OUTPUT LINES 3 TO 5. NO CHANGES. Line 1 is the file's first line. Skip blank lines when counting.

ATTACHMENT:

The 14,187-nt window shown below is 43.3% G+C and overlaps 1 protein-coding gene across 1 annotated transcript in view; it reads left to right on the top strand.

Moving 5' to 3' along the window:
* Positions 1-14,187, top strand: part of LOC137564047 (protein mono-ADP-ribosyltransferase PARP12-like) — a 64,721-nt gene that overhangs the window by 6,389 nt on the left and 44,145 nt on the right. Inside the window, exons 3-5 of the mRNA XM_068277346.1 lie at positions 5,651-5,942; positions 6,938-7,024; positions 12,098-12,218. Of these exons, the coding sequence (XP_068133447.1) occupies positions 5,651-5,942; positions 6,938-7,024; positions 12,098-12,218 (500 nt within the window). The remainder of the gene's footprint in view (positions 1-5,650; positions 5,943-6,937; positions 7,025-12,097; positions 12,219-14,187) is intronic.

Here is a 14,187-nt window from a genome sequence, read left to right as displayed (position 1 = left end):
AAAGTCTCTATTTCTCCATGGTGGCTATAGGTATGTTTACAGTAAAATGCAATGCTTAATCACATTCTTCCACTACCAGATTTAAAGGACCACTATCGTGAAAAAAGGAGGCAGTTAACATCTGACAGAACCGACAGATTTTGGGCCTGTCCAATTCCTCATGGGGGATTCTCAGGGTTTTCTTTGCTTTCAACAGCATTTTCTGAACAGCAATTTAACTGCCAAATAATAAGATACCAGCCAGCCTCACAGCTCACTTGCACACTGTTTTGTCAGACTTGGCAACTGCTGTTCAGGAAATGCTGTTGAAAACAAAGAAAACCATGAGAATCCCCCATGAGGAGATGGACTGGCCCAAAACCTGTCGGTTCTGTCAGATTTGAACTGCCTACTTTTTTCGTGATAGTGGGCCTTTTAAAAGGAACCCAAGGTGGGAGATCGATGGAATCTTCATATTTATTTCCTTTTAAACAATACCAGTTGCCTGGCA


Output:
* Positions 1-14,187, top strand: part of LOC137564047 (protein mono-ADP-ribosyltransferase PARP12-like) — a 64,721-nt gene that overhangs the window by 6,389 nt on the left and 44,145 nt on the right. Inside the window, exons 3-5 of the mRNA XM_068277346.1 lie at positions 5,651-5,942; positions 6,938-7,024; positions 12,098-12,218. Of these exons, the coding sequence (XP_068133447.1) occupies positions 5,651-5,942; positions 6,938-7,024; positions 12,098-12,218 (500 nt within the window). The remainder of the gene's footprint in view (positions 1-5,650; positions 5,943-6,937; positions 7,025-12,097; positions 12,219-14,187) is intronic.

Here is a 14,187-nt window from a genome sequence, read left to right as displayed (position 1 = left end):
AAAGTCTCTATTTCTCCATGGTGGCTATAGGTATGTTTACAGTAAAATGCAATGCTTAATCACATTCTTCCACTACCAGATTTAAAGGACCACTATCGTGAAAAAAGGAGGCAGTTAACATCTGACAGAACCGACAGATTTTGGGCCTGTCCAATTCCTCATGGGGGATTCTCAGGGTTTTCTTTGCTTTCAACAGCATTTTCTGAACAGCAATTTAACTGCCAAATAATAAGATACCAGCCAGCCTCACAGCTCACTTGCACACTGTTTTGTCAGACTTGGCAACTGCTGTTCAGGAAATGCTGTTGAAAACAAAGAAAACCATGAGAATCCCCCATGAGGAGATGGACTGGCCCAAAACCTGTCGGTTCTGTCAGATTTGAACTGCCTACTTTTTTCGTGATAGTGGGCCTTTTAAAAGGAACCCAAGGTGGGAGATCGATGGAATCTTCATATTTATTTCCTTTTAAACAATACCAGTTGCCTGGCA